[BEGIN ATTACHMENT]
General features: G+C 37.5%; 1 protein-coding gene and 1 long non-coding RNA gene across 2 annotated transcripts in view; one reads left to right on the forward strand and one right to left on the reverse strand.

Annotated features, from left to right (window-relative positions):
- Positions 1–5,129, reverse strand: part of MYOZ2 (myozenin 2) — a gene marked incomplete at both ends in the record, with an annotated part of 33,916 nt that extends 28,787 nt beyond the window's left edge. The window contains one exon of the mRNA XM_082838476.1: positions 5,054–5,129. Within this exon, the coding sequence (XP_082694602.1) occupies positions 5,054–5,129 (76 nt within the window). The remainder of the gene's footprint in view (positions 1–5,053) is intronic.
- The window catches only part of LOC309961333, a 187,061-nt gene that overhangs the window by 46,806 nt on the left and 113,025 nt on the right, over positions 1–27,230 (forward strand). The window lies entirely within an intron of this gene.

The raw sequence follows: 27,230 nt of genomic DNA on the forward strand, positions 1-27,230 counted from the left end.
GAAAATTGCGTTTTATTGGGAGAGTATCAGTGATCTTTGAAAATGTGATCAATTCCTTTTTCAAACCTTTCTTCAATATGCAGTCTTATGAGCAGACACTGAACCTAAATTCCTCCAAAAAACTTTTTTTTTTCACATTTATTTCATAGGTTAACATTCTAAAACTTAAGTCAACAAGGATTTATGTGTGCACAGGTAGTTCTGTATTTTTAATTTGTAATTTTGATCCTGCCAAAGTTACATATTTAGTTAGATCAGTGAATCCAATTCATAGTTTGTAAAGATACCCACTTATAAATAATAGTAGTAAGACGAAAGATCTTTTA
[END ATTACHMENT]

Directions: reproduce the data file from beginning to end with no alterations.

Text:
General features: G+C 37.5%; 1 protein-coding gene and 1 long non-coding RNA gene across 2 annotated transcripts in view; one reads left to right on the forward strand and one right to left on the reverse strand.

Annotated features, from left to right (window-relative positions):
- Positions 1–5,129, reverse strand: part of MYOZ2 (myozenin 2) — a gene marked incomplete at both ends in the record, with an annotated part of 33,916 nt that extends 28,787 nt beyond the window's left edge. The window contains one exon of the mRNA XM_082838476.1: positions 5,054–5,129. Within this exon, the coding sequence (XP_082694602.1) occupies positions 5,054–5,129 (76 nt within the window). The remainder of the gene's footprint in view (positions 1–5,053) is intronic.
- The window catches only part of LOC309961333, a 187,061-nt gene that overhangs the window by 46,806 nt on the left and 113,025 nt on the right, over positions 1–27,230 (forward strand). The window lies entirely within an intron of this gene.

The raw sequence follows: 27,230 nt of genomic DNA on the forward strand, positions 1-27,230 counted from the left end.
GAAAATTGCGTTTTATTGGGAGAGTATCAGTGATCTTTGAAAATGTGATCAATTCCTTTTTCAAACCTTTCTTCAATATGCAGTCTTATGAGCAGACACTGAACCTAAATTCCTCCAAAAAACTTTTTTTTTTCACATTTATTTCATAGGTTAACATTCTAAAACTTAAGTCAACAAGGATTTATGTGTGCACAGGTAGTTCTGTATTTTTAATTTGTAATTTTGATCCTGCCAAAGTTACATATTTAGTTAGATCAGTGAATCCAATTCATAGTTTGTAAAGATACCCACTTATAAATAATAGTAGTAAGACGAAAGATCTTTTA